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New Grazing System Lets Cattle Move Fence
It's a rancher's dream: A fence that cattle can take care of themselves.
Invented by an Argentine cattleman and in testing by USDA researchers in Oklahoma, the new "frontal grazing system" is a fence that cattle can move on their own. It consists of two strands of wire strung across moveable sleds. The upper wire is electrified while the lower one is insulated. Cattle graze up against the wire and as they clean up the available forage, nudge the wire with their necks moving the sleds backward into new territory.
The new fence system is designed to set up on long, rectangular fields that are fairly flat with no low areas. The long sides and back of each field is fenced with electrified wire while the front end is closed in with the moveable fence. Spring-loaded pulleys connect the wires on the sleds with the electrified side fence wires.
Cattle start at one end of the pasture and as they advance the sleds forward to fresh pasture, the back fence can be moved up behind to prevent backtracking.
Jerry Volesky, a range animal scientist with the USDA's Agricultural Research Service near El Reno, Okla., has tested the new grazing system for the past two sea-sons. It was originally developed in Argentina by Fernando Pereda, who's selling the patented components of the system in Argentina and hopes to begin selling the system in the U.S. Volesky has been testing the system with the assistance of Pareda's nephew Fabian Achaval, who's at Texas A&M University in graduate studies.
Last year they put 100 crossbred steers in each of two Caucasian bluestem pastures measuring about 109 yards wide and 820 yards long. At any given time, each herd had approximately 2 acres of grazing space. It took them about 30 days to reach the end of the pastures.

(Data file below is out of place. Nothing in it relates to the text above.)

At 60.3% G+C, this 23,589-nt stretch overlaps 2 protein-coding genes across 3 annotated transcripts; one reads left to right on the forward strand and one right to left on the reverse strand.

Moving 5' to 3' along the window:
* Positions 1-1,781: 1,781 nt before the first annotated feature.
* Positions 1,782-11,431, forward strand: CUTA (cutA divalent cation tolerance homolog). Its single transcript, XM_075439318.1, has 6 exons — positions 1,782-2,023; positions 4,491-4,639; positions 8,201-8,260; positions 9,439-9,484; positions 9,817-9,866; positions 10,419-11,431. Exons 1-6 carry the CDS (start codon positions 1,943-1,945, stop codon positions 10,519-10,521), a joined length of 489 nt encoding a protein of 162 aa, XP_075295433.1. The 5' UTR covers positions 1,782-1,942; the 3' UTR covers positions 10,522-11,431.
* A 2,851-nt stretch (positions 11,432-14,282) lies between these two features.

"If the cattle push the sleds ahead too quickly, you can adjust the height of the front electrified wire to increase the chances of them getting a shock when they're pushing," Volesky explains. "Also, there's enough work involved to move the sleds just a foot or two that they'll graze forage in front of them before going after more."
The system's main components are:
•  The push cable and electric wire.
•  A pace governor, or tension regulator located in the center of the frontal fence. It has a scissor mechanism attached to the electric wires coming from both sides. When cattle push on the wire, the tension opens the scissor mechanism, allowing a cogged wheel beneath the sled to roll forward. As soon as tension eases, the scissor mechanism closes.
• Sleds between the pace governor and the side fence. They simply slide along the ground.
• Two sets of pulleys that travel along the lateral wires and form the union between those wires and the frontal fence.
Volesky says the frontal grazing system cuts grass losses from trampling and defecation, and also allows higher stocking rates.
"We had about 5 1/2 head per acre compared with about 4 1/2 head per acre on conventional grazing," he notes.
Cattle catch on quick to the system al-though Volesky says they usually have to bounce the wire and advance it several times during the first day or two to give them the idea. One added advantage of the system is that cattle are easy to check be-cause they usually graze right along the fence area. Frontal grazing works best when used with high stocking rates. For a 100 yard grazing line, you need 90 to 100 head of cattle. And Volesky says the method appears to be best-suited for cattle that need high-quality forage, such as stockers or dairy cows.
Several systems have already been sold on a trial basis in Argentina. Cost of equipment needed for a 100 by 820-yard pasture is about $3,000 but Archaval expects the price of the equipment should come down once it goes into commercial production.
Contact: FARM SHOW Followup, Dr. Jerry D. Volesky, USDA Forage & Live-stock Research Laboratory, P.O. Box 1199, El Reno, Okla. 73036 (ph 405 262-5291).

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1991 - Volume #15, Issue #1